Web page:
Wi-Fi sensors

Small, reliable Wi-Fi sensors with ethernet, Wi-Fi, and cellular backhaul that are easy to deploy

BlueZoo’s Wi-Fi sensors are small, low-cost, low-power devices, each with an integrated Wi-Fi radio that listens passively for Wi-Fi probes emitted spontaneously by mobile phones. The sensors can also be deployed as a firmware application on platforms with Wi-Fi radios. BlueZoo’s strategy is to deploy an increasingly larger share of our sensors as firmware running on platforms like media players, smoke detectors, security systems, smart doorbells, and HVAC controls.

Modular sensor

The BlueZoo modular sensor has flexible configuration options and communicates with BlueZoo cloud systems via ethernet, Wi-Fi backhaul, or cellular backhaul.

The sensor is powered via a micro-USB connector, which can itself be powered via a PoE (Power over Ethernet) splitter.

  • Dimensions: 2.2 in x 2.2 in x 0.9 in (55 x 55 x 33 mm)
  • Power: Micro-USB or PoE (802.3af)
  • Black enclosure
  • Fanless
BlueFox Wi-Fi Sensor

The sensor shown above contains an omni-directional antenna to detect probes from mobile phones.  The sensor shown at left contains two sub-miniature type-A reverse polarity (SMA-RP) connectors to allow external antennas to be connected either directly or via a coax cable.  SMA-RP is a common industry standard.

External antennas are useful for two purposes. When the sensor is mounted inside a metal enclosure (i.e. a Faraday cage) and the embedded antenna does not have adequate reception, an external antenna may be necessary.  External antennas can be higher gain omni-directional antennas or can be directional antennas, useful for restricting the target detection zone of the sensor.

Directional Antenna

Directional antennas allow sensors to detect people in smaller spaces, such as in front of a specific display in a store or in a corner of a restaurant.

These antennas typically define cone-shaped detection zones, commonly with a 90-degree arc.  Sensors with directional antennas are calibrated in the same manner that omni-directional antennas are calibrated:  distance, range-detection, or ground truth based calibration.

Ceiling-mount sensor

The BlueZoo ceiling-mount sensor enclosure integrates a BlueZoo modular sensor, a PoE splitter, and optionally either a directional antenna or a cellular modem.  The sensor communicates with BlueZoo cloud systems via ethernet, Wi-Fi, or cellular backhaul. Ethernet network interface cards and Wi-Fi radios are standard.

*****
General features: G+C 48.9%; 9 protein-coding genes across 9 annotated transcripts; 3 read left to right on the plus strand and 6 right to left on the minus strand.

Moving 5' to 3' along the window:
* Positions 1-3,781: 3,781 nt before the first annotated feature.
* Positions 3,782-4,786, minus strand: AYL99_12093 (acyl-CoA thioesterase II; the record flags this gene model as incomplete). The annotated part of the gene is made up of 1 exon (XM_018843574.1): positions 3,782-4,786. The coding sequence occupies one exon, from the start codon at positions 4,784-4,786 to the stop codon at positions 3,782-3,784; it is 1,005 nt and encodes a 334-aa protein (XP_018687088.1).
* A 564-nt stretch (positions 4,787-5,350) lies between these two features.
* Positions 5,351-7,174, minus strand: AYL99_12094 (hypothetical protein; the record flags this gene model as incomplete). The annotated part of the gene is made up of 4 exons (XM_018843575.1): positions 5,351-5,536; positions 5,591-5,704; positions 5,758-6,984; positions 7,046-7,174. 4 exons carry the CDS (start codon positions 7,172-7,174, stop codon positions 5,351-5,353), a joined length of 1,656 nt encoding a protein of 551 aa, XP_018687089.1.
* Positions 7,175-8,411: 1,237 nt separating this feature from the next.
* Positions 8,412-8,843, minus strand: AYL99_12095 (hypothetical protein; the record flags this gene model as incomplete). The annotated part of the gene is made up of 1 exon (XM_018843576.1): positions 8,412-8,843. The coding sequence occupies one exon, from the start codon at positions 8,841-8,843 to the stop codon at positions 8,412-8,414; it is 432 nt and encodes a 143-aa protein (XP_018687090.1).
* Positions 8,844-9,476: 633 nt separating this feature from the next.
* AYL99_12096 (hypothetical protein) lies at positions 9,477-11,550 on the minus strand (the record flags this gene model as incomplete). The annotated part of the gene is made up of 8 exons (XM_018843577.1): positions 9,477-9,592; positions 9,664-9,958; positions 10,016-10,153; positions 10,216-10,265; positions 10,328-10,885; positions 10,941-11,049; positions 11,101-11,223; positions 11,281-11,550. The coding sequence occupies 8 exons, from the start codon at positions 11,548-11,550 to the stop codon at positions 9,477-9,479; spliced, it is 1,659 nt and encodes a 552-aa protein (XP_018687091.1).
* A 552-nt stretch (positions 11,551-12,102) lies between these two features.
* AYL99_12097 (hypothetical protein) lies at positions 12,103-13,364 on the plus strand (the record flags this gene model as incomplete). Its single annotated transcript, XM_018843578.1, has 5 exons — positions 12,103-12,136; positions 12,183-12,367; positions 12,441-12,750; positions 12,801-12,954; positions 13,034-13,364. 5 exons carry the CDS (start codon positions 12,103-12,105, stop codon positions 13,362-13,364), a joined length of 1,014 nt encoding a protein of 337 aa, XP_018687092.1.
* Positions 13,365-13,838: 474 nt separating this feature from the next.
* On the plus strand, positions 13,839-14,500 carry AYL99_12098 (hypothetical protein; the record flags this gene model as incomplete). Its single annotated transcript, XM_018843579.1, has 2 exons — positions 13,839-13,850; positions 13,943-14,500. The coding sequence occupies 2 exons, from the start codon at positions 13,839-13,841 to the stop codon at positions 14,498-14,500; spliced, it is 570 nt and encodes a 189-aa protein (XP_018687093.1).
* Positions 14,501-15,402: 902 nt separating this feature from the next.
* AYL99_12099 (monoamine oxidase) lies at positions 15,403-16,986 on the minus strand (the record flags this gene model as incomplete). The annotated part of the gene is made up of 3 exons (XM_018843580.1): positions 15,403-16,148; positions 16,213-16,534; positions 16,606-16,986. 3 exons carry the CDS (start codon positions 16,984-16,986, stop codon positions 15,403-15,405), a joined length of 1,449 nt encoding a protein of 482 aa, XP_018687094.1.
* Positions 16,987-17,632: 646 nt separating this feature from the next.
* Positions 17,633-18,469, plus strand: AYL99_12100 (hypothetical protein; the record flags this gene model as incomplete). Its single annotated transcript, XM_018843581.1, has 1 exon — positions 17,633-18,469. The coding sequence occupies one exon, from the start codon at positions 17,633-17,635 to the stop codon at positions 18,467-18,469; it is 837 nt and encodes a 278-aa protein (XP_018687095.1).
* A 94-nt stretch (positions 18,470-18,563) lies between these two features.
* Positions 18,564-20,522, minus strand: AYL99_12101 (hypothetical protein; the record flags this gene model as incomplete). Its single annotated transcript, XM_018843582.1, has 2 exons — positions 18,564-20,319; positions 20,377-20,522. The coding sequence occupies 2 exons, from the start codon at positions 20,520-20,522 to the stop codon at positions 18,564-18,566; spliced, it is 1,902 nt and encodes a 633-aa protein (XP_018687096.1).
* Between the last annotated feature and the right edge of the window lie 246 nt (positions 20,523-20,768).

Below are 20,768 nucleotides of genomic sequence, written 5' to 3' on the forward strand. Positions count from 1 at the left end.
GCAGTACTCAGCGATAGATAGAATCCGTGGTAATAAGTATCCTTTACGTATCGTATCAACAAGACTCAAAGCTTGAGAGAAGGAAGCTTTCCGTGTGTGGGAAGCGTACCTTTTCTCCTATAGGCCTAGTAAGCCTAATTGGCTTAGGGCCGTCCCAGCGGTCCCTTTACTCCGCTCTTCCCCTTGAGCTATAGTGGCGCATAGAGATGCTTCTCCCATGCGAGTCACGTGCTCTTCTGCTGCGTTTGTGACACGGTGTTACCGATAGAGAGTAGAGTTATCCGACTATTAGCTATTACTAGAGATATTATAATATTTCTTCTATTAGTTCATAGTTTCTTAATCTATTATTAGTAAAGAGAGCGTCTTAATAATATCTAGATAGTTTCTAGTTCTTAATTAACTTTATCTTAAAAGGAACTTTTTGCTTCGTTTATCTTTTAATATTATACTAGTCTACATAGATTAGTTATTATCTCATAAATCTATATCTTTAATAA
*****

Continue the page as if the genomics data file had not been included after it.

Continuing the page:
The enclosure can include a directional antenna that points straight down, suitable for venues with high ceilings, or a Vodafone cellular modem, suitable for venues without ethernet or Wi-Fi backhaul.

The enclosure is powered via PoE (Power over Ethernet), which is attractive for low-power devices because running ethernet cables is generally less expensive than running line-voltage wires with their attendant safety requirements.

  • Overall weight: 12 oz (including cellular modem or directional antenna)
  • Diameter: 8 in
  • Power: PoE (802.3af); consumes less than 5W
  • White enclosure
  • Fanless

Advantages of passive Wi-Fi sensors

Wi-Fi sensors are superior to optical sensors in many applications, including when a large area (up to 30,000 sq feet) must be measured, when obstructions prevent the practical use of optical sensors, or when more than a dozen people must be counted.

Because Wi-Fi- and ethernet-connected BlueZoo sensors are generally deployed behind firewalls, they are inaccessible from the internet. The BlueZoo sensors reach out to BlueZoo cloud servers over an encrypted channel to deliver data and to check for firmware updates.

BlueZoo puts a light load on backhaul connectivity, sending highly compressed data. The volume of data will vary with the number of mobile phones in the detection zone.

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People counter sensor